Rigo Jimenez wrapped up the event by recognizing the tremendous efforts of the community, staff, volunteers and organizations to make sure “we made ourselves count in the 2020 Census.”

“With an increase of 3.3%, which is about an additional 9,000 more people [than in 2010], and that translates to about $17 million each year for San Benito County each year for the next decade totaling at least $177 million in funding and resources to the County,” Jimenez noted. “This ensures that our community gets its fair share of the $675 billion per year in federal funds to support areas like; healthcare, education and transportation! I know data isn’t the most fascinating thing to talk about, but it’s important to note that we all were able to have 70.8% of San Benito County counted, and that is a great success!”

Dursa applauded the work and cooperation that San Benito County took in reaching as many residents as possible. 

“Deepest thanks to local leaders, community organizations, local residents and everyone who did the hard work necessary to get a complete count for the 2020 Census,” he said. “This work is important because having an accurate count of all the people living in California ensures that we have the resources for vital programs and services [in our communities].”

A Youth Alliance press release encourages the community to be further involved. Though the census ended last year, the community still has a say on how the funds will be spent. It states Youth Alliance feels it is important that the community stays informed about when their city council and school board meetings occur, as well as other discussions involving how funds are distributed among the community.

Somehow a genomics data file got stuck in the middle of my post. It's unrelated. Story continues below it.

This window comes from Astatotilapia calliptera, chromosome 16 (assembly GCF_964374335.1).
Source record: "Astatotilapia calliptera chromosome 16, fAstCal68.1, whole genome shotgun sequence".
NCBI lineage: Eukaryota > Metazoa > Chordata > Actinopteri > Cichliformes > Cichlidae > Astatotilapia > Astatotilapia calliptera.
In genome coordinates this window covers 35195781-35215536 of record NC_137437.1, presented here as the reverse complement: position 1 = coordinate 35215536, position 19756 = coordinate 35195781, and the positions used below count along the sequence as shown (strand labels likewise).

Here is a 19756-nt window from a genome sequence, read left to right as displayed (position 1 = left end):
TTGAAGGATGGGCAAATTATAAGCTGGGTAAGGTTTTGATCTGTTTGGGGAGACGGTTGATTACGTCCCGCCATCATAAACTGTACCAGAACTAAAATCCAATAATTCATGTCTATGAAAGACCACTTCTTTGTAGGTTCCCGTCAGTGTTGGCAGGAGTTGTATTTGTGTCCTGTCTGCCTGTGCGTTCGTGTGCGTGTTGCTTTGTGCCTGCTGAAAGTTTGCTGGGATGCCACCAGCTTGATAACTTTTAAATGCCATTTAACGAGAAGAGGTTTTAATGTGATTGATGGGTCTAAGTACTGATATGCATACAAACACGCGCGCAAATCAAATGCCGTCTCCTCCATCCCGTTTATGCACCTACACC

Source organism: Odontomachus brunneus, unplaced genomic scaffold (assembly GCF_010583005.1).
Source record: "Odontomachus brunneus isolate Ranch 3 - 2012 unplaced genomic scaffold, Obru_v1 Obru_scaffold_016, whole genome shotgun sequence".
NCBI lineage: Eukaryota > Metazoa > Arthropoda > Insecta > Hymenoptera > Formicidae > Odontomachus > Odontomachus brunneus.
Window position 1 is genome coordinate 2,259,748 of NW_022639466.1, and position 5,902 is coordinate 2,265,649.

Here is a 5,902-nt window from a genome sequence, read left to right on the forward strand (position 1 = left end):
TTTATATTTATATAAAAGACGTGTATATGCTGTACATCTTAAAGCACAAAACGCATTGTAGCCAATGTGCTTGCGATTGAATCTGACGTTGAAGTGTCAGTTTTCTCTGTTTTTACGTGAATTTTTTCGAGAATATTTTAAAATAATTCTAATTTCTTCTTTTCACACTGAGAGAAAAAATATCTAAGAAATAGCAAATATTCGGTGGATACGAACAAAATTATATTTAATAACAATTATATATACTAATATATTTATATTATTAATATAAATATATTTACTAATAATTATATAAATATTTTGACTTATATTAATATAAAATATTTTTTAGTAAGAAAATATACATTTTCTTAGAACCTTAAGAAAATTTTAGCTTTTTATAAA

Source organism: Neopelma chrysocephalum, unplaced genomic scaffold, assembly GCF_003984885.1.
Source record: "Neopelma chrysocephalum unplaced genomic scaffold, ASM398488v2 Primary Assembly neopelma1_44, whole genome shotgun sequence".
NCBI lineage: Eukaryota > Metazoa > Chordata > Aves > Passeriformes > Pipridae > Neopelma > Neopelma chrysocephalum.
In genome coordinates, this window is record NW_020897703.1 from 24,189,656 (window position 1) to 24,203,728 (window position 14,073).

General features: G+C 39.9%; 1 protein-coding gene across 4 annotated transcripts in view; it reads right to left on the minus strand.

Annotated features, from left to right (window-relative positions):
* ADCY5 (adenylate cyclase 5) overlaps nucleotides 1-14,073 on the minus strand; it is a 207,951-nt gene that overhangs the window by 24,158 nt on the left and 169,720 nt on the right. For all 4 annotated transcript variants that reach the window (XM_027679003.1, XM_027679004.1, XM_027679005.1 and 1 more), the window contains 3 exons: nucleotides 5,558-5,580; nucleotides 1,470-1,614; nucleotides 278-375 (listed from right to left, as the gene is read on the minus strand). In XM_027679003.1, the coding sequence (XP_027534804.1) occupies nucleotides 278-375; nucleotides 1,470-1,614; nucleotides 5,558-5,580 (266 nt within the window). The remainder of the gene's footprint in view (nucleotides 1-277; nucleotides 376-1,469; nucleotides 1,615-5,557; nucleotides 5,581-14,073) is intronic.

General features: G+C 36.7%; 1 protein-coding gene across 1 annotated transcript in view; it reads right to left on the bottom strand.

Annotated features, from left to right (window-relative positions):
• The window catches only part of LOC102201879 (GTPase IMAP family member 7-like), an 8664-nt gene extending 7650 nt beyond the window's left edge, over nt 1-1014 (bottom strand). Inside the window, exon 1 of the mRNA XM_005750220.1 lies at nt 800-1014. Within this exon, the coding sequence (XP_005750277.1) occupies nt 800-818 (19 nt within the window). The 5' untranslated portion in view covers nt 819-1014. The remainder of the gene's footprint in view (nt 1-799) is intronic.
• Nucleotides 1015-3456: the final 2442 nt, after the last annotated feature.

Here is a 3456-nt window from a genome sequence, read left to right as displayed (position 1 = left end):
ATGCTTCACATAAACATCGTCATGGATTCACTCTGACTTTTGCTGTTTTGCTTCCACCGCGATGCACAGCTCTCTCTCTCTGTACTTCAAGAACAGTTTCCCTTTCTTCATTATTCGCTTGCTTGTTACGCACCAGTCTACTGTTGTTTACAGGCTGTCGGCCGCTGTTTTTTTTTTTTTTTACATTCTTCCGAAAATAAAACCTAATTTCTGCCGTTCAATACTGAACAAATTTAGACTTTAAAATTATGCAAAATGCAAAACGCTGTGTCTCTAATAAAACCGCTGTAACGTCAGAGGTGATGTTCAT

“Today is a celebration,” Jimenez said. “And we’re trying to bring to the forefront to the community how important it is to get counted and what that results in. They’re not done yet. The idea is that we have extra money coming in, but we want to make sure that we’re advocating for things that we want for the community, in a civil manner and everything—having [those who normally aren’t counted] understand how much power they have. As a people and as a community.” 

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Jenny Mendolla Arbizu

Jenny is a Hollister native who resides in her hometown with her husband and son. She graduated from San Benito High School, and received her BA in Literature from UC Santa Cruz and her MA in Education from San Jose State University. Jenny has written for the Hollister Freelance, San Benito Magazine and South Valley Magazine. She finds joy in meeting new people in San Benito County and in spotlighting the county’s events and businesses. When not writing, Jenny can be found cuddling with her fur-babies, performing with SBSC, singing with the Hollister VFW, or doing rope climbs at Cold Storage CrossFit.